How Did People Start Saying OK?

Most people all over the world, even if they do not understand English, understand and use the American expression “OK.” Nobody knows for sure exactly where or when that expression became part of our language, but there are several possible sources that are accepted.

Some believe that “OK” may have come from the Choctaw Indian word okeh, which means “it is so, and no other way.”

Others believe that the expression originated with Andrew Jackson, the 7th president of the United States. Jackson was considered one of the least educated of all the American presidents, having left school at the age of 13 to fight in the Revolutionary War.

The story goes that Jackson thought “OK” was an abbreviation of “Oll Kurrect,” which was his spelling of “All Correct.”

About Karen Hill

Karen Hill is a freelance writer, editor, and columnist. Born in New York, her work has appeared in the Examiner, Yahoo News, Buzzfeed, among others.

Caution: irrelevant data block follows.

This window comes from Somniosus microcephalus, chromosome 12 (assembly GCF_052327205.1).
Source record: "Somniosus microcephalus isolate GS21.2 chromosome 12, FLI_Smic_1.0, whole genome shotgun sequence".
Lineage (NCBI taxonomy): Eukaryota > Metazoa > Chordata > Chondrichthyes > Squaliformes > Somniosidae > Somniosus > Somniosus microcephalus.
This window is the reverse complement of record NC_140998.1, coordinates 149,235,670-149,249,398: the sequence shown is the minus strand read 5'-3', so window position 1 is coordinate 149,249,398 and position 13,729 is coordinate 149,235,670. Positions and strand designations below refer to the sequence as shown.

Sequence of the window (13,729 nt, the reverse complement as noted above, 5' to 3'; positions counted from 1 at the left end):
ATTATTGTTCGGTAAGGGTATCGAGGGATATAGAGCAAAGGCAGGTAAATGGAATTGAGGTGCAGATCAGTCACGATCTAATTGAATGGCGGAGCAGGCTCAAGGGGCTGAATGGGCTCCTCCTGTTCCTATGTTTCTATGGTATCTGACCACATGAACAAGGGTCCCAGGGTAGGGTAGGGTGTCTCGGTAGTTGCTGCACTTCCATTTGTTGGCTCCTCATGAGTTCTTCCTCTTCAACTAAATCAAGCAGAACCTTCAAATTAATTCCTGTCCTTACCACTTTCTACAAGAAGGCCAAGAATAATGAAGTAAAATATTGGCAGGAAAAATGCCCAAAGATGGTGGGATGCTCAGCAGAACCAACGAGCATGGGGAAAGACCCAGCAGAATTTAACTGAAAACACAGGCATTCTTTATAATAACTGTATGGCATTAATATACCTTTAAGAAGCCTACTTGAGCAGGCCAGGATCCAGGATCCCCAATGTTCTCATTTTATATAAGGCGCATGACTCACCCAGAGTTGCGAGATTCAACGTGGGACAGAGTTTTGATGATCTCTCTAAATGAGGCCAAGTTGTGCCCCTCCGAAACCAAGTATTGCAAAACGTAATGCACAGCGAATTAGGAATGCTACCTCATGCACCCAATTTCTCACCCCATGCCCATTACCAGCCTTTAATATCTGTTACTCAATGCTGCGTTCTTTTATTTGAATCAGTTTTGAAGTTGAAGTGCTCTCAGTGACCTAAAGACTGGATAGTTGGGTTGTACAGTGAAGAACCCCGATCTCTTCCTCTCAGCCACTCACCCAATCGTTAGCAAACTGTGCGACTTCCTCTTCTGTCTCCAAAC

5 thoughts on “How Did People Start Saying OK?”

  1. I heard once that the expression “OK” came from World War 1.
    The American Troups had a board where they used to write the number of casualties they had each day. i.e. 0 Killed.
    A little later, they started using “0 K, short for “zero killed”, as a phrase meaning everything had gone all right that day.

  2. The saying “O.K.” may have come from president Martin Van Buren who was nicknamed Old Kinderhook. Kinderhook is the town Martin grew up in as a child, and thus ended up named Old Kinderhook. For his reelection, in 1840, Martin’s campaign advertisement was “O.K” he often would say “I’m “O.K”, You’re “O.K”.”

  3. I heard that too, recently. I believe it to be the truth, rather than a crazy story about Prez Jackson or some Indian sayings.

  4. I was told as a boy “OK” came to be after a man called Oskar Krause, sorry about the surname spelling but that’s how it sounds, signed off Henry Fords Model T’s with “OK” in white chalk under a mudguard to show he had checked and the vehicle had passed his inspection.

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